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Scrabble addiction

Scrabble addiction

Posted: Wednesday, September 21, 2011 8:02 pm
By: By Lisa Smartt

I have a problem. The experts tell me that admitting I have a problem is the first step to freedom. So, I’m taking the first step … right here in the newspaper. One of the keys to a fulfilling life is moderation. Moderation in regard to food and drink. Moderation in the amount of time spent working and recreating. Moderation in financial dealings. Moderation in using the word “moderation.” See, I actually have several problems.
I love words. I’ve always loved to play Scrabble. But the members of my immediate family do not love words. They don’t love playing Scrabble. Because of their lack of interest in playing Scrabble, I have had a pretty good life up to this point. I keep the house fairly clean. I make pinto beans and cornbread muffins that will make you slap your grandma. I write and speak and read books. I even change the sheets on the beds occasionally. But one day my life of diligence and moderation was severely challenged. And friend, I’m sorry to say I wasn’t up for the challenge. I discovered that Scrabble had a computer game which provided a challenging computer partner for hours and hours of word-making fun. And it soon became my personal undoing. Dust bunnies gathered under the furniture. Porch plants went without water. Books went unread. Sure, I still managed to stir together some killer cornbread now and then but everyone knew my heart wasn’t in it.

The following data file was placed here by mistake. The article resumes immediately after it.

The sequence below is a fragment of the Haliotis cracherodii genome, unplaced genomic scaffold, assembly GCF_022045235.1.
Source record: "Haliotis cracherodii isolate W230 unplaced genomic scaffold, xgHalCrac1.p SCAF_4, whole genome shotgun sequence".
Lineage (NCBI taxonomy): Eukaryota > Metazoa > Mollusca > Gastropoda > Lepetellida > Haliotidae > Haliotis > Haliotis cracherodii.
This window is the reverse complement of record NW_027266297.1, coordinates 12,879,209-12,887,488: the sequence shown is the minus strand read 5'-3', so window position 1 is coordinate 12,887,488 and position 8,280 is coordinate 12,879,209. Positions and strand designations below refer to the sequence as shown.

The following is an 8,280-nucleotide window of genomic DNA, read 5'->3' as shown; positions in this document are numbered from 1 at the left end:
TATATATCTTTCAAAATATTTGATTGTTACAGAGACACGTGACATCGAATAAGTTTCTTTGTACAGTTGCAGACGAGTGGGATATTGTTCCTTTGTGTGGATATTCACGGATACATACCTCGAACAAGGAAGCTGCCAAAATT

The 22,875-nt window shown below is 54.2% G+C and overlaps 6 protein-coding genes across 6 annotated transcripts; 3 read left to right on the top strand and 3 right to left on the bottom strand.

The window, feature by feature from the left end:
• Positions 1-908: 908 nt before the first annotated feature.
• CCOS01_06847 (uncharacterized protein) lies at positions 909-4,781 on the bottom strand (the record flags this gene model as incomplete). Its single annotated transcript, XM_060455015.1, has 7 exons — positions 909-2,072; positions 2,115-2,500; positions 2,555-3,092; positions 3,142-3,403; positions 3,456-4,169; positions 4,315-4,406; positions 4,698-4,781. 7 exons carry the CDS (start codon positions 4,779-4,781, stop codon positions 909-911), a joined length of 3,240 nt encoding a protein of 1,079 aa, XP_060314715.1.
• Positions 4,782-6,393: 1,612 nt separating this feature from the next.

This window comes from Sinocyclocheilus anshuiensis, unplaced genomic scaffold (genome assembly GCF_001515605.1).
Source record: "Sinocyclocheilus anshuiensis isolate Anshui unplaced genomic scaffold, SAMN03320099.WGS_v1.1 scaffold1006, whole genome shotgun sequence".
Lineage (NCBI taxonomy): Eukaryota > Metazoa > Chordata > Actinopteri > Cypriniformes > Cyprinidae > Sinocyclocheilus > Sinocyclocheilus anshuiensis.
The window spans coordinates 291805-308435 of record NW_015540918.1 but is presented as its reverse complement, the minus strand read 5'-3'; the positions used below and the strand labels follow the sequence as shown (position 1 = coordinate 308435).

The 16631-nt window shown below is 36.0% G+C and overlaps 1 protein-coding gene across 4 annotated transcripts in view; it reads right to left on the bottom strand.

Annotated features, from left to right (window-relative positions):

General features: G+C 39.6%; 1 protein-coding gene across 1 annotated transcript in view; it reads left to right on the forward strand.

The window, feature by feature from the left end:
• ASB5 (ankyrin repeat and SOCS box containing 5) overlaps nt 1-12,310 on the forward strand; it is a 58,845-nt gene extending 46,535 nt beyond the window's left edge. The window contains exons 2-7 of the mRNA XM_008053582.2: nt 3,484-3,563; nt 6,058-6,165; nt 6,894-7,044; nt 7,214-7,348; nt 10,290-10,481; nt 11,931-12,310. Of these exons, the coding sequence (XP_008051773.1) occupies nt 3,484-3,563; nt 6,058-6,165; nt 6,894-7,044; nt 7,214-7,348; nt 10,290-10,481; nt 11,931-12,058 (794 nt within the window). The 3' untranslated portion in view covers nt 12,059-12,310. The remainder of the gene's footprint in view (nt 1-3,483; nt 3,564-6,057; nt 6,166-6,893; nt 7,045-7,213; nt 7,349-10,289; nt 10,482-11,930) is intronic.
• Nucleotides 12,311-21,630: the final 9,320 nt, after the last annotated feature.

I found myself thinking about words at inopportune moments. One of our sons would say, “Mom, I need lunch money for school.” But as I was writing the check my thoughts would immediately wander. Hmmm. I wonder if chicken tetrazzini has two z’s. And if it DOES have two z’s and I could get it on a triple word space, well, tetrazzini could definitely be my ticket to absolute computer Scrabble dominance. Maybe even world dominance. See what I mean? When your kid asks for lunch money and your thoughts quickly take you to the subject of world dominance, well, you definitely have a problem. If you find yourself spelling “loquacious” with shower gel on the shower door early in the morning, you need to see somebody. If you know that “qi” is in the Scrabble dictionary and it means energy, well, you need to get out more.
I knew I needed help. I knew that my ability to spell “loquacious” was just the first step to acquiring a lot of cats and never seeing human beings again. So, as Billy Graham would say, it was time for a decision. I had to give up any thoughts of playing Scrabble during the daylight hours. I had a life and I needed to live it. There would be no more “just a few games after lunch” excuses either. No. Computer Scrabble had to be limited to the evening hours after everyone had finished homework, taken showers and settled in for the night. It’s going well too. But one day when a friend’s fourth grader was complaining about learning her spelling words, I couldn’t help but grieve. My right hand began to shake as I desperately longed for a well-placed “y” on a triple letter square. But I stayed strong. I maintained focus. I knew my priorities. Yes, that’s P-R-I-O-R-I-T-I-E-S. Oh no.
For more information about Lisa Smartt, visit her website, lisasmartt.com.

Published in The Messenger 9.21.11

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